Fur Ingestion 

When felines groom themselves, they ingest a lot of fur. Often they throw these cat hairballs back up. But, sometimes they move through the bowels, get stuck, and then cause an intestinal blockage . 

miralax for cats

What Are the Clinical Signs of Feline Constipation? 

A rule of thumb says your cat should poop once a day (at least). But, don’t worry if your cat goes to their cat litterbox tray more or less than that. Cats are, as humans, unique. So are their physical needs.

How much your cat relieves itself depends on a lot of things like age, diet, or simply their personality. We all know how some cats refuse to go when the litter box is placed at slightly the wrong angle!

Monitoring how much your cat poops is rarely the best way to see if they are constipated. Some outdoor cats might poop outside, meaning you simply won’t be able to observe it all of the time. Some cats might only partially relieve themselves, leaving feces to continue accumulating in their bowel –  even though they appear to have regular bowel movements.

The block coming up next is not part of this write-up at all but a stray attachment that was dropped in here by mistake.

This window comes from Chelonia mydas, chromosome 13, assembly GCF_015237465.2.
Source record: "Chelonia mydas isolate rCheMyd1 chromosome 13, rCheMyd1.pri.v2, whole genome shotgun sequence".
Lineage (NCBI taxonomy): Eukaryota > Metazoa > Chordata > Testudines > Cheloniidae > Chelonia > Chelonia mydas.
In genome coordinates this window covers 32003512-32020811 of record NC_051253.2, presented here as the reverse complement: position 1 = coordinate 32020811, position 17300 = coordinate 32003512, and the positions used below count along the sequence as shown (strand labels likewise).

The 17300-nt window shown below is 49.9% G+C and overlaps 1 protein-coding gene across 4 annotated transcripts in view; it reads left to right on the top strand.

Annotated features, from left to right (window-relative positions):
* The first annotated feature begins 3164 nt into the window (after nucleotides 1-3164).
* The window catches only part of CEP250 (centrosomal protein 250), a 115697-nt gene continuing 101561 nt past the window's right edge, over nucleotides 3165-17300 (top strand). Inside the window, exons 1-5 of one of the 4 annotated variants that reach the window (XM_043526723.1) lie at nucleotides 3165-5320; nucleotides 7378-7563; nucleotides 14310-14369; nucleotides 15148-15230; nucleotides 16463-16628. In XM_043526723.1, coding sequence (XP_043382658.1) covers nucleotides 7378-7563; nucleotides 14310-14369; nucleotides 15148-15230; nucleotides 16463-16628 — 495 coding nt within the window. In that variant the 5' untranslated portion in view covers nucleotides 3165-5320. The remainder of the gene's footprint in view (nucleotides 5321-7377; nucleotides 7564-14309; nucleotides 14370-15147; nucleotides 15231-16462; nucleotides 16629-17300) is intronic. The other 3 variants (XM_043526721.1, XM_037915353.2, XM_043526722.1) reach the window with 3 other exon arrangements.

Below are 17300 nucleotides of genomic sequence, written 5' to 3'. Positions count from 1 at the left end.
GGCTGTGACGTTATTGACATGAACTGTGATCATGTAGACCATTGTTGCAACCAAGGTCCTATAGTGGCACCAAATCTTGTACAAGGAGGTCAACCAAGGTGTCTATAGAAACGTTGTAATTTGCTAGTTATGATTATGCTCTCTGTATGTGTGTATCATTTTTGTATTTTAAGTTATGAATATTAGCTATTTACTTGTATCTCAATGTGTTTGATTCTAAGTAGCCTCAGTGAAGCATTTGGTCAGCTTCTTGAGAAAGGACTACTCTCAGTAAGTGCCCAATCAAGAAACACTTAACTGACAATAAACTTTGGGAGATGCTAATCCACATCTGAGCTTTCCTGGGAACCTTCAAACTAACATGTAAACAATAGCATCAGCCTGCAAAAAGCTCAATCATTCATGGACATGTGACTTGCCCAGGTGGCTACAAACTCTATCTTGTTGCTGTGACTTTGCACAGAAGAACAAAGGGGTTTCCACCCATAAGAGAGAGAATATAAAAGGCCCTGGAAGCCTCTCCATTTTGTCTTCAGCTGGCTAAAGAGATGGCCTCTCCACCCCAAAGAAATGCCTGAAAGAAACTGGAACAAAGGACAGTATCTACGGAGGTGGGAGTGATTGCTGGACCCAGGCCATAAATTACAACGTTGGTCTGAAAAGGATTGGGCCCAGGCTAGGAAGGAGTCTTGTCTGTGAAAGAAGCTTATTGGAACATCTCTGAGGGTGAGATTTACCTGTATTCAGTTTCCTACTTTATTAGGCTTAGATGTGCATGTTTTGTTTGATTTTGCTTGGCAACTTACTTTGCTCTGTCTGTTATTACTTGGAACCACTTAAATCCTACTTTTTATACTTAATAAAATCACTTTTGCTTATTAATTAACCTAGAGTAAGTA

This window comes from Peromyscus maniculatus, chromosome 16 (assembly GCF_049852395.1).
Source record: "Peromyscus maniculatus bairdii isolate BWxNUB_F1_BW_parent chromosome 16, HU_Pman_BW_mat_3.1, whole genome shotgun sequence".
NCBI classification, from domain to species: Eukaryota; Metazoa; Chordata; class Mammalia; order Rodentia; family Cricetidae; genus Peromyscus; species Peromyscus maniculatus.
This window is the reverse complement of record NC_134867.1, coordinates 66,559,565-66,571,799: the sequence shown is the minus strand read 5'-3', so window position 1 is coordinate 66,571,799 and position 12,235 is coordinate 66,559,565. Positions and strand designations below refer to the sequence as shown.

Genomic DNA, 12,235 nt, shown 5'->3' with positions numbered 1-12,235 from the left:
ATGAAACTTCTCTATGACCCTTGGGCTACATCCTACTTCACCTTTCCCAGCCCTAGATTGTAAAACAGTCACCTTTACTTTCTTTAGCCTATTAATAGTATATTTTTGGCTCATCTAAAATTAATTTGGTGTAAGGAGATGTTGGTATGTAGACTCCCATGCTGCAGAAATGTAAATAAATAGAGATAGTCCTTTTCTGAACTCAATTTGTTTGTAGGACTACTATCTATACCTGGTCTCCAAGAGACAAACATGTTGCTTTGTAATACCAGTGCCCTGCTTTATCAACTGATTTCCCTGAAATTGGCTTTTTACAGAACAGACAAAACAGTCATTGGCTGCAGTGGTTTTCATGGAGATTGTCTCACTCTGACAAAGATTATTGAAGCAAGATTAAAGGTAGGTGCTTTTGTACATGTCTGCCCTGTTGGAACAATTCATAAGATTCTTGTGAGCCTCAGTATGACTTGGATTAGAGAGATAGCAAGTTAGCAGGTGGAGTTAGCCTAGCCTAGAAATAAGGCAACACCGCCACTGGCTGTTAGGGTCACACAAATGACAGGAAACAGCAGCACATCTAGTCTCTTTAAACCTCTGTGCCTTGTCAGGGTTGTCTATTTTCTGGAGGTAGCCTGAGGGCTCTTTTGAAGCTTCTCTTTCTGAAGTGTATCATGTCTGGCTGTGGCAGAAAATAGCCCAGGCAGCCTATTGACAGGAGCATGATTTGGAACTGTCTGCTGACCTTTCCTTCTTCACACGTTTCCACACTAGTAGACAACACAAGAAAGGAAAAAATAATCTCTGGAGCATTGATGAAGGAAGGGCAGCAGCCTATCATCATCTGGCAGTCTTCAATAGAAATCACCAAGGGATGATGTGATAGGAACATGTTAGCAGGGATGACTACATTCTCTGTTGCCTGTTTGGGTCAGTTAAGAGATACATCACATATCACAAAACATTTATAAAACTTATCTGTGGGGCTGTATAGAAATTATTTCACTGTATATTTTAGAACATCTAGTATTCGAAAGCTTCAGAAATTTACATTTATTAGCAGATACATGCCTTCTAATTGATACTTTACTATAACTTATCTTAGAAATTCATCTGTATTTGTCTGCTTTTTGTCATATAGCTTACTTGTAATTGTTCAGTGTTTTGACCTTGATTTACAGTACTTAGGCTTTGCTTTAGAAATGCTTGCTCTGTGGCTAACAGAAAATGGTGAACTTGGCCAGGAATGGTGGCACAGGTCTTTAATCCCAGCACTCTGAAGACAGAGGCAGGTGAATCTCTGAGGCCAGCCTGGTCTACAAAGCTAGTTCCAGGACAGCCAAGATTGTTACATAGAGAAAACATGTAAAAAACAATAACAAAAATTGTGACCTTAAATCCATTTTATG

Some of the most common symptoms seen in constipated cats are: 

  • Frequent unsuccessful trips to the litter box 
  • Abnormal behavior in the litter box (crying, digging, uncleanliness) 
  • Loss of appetite 
  • Vomiting 
  • Lack of energy 

If you suspect your cat is constipated, it is vital to look into the underlying cause. Or at least, try to help relieve your cat’s symptoms. One of the ways you can help your cat is a cat Miralax dose. 

grey and white striped cat sitting in a green litter box

How Much Miralax to Give a Cat

How to unconstipate a cat means figuring out the reason why it’s constipated and treat this. A veterinarian can help you with this and recommend a course of treatment. This is why we recommend you should always contact a veterinarian if your cat is ill. This way, you can together make a plan.